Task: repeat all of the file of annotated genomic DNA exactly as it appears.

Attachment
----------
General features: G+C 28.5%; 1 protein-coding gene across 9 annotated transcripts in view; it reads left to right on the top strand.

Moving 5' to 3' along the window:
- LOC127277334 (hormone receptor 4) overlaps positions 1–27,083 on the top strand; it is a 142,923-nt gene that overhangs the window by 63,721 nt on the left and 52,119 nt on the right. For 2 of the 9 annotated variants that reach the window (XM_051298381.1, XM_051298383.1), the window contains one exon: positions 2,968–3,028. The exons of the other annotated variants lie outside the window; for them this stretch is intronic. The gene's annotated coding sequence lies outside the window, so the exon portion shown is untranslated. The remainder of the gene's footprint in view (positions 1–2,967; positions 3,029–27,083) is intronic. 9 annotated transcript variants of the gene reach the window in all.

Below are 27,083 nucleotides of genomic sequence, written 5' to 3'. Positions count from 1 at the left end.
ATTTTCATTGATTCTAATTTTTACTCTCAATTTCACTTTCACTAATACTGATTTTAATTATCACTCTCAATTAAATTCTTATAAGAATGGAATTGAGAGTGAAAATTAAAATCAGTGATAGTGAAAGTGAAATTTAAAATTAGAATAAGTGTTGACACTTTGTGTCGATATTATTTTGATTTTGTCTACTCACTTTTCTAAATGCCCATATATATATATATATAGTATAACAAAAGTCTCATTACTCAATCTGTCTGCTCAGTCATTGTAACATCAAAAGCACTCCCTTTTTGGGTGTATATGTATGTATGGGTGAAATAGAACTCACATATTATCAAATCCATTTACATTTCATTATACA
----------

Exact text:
General features: G+C 28.5%; 1 protein-coding gene across 9 annotated transcripts in view; it reads left to right on the top strand.

Moving 5' to 3' along the window:
- LOC127277334 (hormone receptor 4) overlaps positions 1–27,083 on the top strand; it is a 142,923-nt gene that overhangs the window by 63,721 nt on the left and 52,119 nt on the right. For 2 of the 9 annotated variants that reach the window (XM_051298381.1, XM_051298383.1), the window contains one exon: positions 2,968–3,028. The exons of the other annotated variants lie outside the window; for them this stretch is intronic. The gene's annotated coding sequence lies outside the window, so the exon portion shown is untranslated. The remainder of the gene's footprint in view (positions 1–2,967; positions 3,029–27,083) is intronic. 9 annotated transcript variants of the gene reach the window in all.

Below are 27,083 nucleotides of genomic sequence, written 5' to 3'. Positions count from 1 at the left end.
ATTTTCATTGATTCTAATTTTTACTCTCAATTTCACTTTCACTAATACTGATTTTAATTATCACTCTCAATTAAATTCTTATAAGAATGGAATTGAGAGTGAAAATTAAAATCAGTGATAGTGAAAGTGAAATTTAAAATTAGAATAAGTGTTGACACTTTGTGTCGATATTATTTTGATTTTGTCTACTCACTTTTCTAAATGCCCATATATATATATATATAGTATAACAAAAGTCTCATTACTCAATCTGTCTGCTCAGTCATTGTAACATCAAAAGCACTCCCTTTTTGGGTGTATATGTATGTATGGGTGAAATAGAACTCACATATTATCAAATCCATTTACATTTCATTATACA